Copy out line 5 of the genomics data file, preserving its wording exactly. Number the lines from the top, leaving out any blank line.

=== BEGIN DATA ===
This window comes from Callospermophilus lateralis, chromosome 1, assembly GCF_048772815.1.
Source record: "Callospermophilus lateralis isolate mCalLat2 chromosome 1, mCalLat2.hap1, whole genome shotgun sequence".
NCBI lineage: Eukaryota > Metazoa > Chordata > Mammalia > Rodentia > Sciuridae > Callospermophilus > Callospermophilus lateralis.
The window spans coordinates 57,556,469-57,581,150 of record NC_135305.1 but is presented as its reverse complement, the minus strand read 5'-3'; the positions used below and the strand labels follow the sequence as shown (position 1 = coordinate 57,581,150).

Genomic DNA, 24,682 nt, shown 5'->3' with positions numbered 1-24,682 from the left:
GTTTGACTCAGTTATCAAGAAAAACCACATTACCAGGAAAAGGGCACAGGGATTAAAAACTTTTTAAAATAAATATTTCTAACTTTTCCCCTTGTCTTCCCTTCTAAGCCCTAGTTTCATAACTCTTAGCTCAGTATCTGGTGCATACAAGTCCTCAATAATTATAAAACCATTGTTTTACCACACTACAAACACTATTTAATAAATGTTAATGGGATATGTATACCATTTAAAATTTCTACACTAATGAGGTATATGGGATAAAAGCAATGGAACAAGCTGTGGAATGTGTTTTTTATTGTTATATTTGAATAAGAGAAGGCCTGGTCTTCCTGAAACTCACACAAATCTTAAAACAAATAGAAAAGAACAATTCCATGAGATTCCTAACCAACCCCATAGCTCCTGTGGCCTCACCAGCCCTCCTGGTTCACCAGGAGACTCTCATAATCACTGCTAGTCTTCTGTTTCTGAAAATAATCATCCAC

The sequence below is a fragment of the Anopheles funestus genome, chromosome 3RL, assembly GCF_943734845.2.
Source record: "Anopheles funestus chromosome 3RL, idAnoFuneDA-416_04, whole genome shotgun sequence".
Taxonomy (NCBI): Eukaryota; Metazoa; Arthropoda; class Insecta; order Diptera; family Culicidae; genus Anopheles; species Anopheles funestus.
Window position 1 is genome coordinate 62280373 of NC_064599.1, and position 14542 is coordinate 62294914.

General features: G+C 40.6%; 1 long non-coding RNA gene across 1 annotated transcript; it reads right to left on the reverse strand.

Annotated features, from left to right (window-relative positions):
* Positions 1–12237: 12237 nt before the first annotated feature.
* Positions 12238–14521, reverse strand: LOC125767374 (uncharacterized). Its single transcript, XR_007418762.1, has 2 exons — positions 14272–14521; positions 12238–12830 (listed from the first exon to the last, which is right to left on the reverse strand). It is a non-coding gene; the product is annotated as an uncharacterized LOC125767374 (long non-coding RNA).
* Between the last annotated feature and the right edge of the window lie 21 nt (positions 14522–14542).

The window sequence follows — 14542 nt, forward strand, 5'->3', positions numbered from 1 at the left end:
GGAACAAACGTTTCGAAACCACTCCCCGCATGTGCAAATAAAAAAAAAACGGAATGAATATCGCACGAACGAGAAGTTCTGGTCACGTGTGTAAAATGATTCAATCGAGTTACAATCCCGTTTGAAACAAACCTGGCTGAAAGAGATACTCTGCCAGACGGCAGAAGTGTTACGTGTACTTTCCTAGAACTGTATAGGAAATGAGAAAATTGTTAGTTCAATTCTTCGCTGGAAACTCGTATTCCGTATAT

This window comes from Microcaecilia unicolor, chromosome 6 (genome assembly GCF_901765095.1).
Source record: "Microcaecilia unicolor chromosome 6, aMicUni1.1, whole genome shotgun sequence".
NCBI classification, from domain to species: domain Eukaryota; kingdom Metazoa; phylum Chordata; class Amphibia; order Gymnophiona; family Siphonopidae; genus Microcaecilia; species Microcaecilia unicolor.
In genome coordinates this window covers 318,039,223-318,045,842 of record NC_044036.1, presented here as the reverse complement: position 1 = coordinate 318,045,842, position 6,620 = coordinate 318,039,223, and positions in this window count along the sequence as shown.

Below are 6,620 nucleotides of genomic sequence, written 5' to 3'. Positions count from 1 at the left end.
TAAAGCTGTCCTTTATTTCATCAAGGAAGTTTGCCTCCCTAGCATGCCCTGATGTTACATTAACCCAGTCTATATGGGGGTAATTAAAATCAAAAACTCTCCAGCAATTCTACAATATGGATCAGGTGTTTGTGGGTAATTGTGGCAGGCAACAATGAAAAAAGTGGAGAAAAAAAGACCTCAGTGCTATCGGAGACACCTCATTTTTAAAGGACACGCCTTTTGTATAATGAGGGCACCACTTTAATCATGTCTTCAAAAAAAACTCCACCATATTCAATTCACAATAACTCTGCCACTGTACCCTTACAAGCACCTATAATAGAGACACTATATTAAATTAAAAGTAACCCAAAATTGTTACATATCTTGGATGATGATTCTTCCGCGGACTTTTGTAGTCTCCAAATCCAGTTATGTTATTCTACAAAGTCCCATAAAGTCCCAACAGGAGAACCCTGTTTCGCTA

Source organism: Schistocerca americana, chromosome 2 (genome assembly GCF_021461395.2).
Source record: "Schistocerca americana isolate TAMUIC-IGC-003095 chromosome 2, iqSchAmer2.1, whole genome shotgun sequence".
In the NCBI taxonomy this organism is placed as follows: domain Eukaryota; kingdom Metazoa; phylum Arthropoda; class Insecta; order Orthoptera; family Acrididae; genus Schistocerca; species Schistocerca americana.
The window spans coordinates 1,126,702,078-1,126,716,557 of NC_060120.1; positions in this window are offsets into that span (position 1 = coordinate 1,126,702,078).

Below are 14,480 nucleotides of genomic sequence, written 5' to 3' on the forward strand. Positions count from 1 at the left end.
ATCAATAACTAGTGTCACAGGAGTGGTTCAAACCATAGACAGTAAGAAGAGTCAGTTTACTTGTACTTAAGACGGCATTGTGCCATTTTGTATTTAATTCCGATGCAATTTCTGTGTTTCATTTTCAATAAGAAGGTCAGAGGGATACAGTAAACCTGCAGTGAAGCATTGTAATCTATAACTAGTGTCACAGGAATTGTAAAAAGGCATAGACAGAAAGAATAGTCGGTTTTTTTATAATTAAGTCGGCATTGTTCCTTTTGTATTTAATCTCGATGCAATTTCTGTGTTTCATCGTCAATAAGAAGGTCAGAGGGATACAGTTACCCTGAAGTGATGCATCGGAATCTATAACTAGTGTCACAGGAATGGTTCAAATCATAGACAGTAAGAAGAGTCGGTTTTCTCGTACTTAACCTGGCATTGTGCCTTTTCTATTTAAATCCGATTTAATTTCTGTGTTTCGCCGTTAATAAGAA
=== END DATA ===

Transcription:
Genomic DNA, 24,682 nt, shown 5'->3' with positions numbered 1-24,682 from the left: